U.S. Pat. No. 3,590,925, to Troutner is directed toward a device that lacks the ability to recall anymore than one plant which has passed its sensor but not yet reached the blade. Because the device cannot remember whether individual plants, which reside between the sensor and the blade, should be kept or cut, exactly one or zero cuts can be made to crop row for distances equal to the distance between the sensor and the blade. Thus, to thin crops such that they are still relatively close to one another, the device requires a user to disassemble, modify, and reassemble it such that the sensor is very close to the blade and can thus thin crops to a relatively close spacing. Further, it is occasionally desirable to thin plants that are up to sixteen inches tall. Since plants which are uncut by the Troutner device must pass through the spoke-like blades, damage to the canopy of taller plants as they pass between the blades is highly likely. Further, since the blades are mounted on a hub-like mechanism, in order to effectively thin plants which are sixteen inches tall, and which must therefore pass therebelow, would require the device to be around forty inches tall.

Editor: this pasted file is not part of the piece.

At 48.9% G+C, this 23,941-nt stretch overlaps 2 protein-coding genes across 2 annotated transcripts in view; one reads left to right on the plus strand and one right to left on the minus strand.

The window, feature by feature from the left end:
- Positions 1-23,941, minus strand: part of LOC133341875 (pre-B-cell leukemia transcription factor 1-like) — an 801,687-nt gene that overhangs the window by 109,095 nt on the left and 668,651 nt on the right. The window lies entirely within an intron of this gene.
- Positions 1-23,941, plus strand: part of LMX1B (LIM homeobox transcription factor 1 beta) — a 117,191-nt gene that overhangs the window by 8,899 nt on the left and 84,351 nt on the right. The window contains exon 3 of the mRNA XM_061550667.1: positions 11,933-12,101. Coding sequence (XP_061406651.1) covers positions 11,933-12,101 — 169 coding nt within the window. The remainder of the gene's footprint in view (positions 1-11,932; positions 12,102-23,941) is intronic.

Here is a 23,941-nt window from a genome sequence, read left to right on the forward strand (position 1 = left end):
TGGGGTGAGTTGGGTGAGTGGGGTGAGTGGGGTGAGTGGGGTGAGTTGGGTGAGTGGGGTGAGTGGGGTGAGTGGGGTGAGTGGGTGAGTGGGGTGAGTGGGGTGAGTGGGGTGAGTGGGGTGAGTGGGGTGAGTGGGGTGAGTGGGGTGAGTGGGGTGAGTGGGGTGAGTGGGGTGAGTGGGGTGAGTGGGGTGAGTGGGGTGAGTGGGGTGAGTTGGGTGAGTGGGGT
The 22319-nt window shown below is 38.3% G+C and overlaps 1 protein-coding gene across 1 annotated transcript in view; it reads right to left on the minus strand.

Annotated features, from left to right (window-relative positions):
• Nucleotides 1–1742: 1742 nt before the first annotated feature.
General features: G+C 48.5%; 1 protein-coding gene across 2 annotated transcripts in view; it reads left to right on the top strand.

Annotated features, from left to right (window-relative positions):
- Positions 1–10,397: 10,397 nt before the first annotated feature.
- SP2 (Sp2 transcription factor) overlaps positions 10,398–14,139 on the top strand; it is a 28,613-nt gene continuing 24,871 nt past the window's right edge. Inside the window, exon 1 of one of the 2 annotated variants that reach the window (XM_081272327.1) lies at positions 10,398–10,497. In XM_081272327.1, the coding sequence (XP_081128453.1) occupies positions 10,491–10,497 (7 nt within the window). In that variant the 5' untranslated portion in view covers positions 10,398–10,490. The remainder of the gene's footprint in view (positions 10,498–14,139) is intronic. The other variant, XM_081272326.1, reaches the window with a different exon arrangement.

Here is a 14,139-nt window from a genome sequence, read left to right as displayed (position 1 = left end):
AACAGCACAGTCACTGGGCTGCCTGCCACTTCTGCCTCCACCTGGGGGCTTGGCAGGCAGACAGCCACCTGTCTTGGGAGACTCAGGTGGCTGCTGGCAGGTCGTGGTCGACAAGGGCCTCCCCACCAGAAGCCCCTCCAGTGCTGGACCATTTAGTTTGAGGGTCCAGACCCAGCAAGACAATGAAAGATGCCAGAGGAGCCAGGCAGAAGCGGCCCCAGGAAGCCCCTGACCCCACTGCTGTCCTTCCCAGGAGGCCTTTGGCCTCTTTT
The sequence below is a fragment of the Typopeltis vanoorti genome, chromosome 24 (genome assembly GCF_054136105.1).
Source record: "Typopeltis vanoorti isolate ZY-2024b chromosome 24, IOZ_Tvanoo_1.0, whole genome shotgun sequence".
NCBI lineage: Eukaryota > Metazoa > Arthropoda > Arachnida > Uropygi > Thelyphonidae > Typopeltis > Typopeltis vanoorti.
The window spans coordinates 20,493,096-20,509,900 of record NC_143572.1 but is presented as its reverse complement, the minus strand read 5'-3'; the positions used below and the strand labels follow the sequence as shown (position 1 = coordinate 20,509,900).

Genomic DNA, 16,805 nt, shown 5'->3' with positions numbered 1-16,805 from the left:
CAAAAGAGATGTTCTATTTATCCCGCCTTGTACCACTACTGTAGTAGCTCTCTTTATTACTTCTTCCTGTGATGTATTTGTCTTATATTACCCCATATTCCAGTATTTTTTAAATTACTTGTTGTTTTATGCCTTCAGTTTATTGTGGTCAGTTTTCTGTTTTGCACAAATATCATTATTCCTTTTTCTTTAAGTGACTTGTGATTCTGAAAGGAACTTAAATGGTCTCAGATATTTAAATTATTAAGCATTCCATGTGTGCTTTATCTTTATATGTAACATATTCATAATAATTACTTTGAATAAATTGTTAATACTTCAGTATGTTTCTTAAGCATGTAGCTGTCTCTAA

U.S. Pat. No. 3,776,316 to Eberhart is directed only toward a control circuit for a crop thinning device, and not any type of device actually capable of thinning crops. It is unable to differentiate between healthy, and dead plants, or between weeds and crop plants. Further, the control circuit lacks the ability to store in memory whether individual plants should be cut or left which have passed the sensor but not yet reached the blade. Thus, any device which utilizes this control circuit will need to mount the sensor directly in front of the blade such that the crop can be thinned close together when necessary. Mounting the sensor directly in front of the blade, however, produces the problem that flying dirt and plant debris, created by the action of the blade, may unintentionally trip the sensor, thus giving false readings.
There is thus a present need for a method and apparatus which has the ability to distinguish between healthy and unhealthy plants, as well as weeds and crop plants. There is also a present need for a method and apparatus which stores into memory whether individual plants should be cut or kept which have passed the sensor, but not yet reached the blade.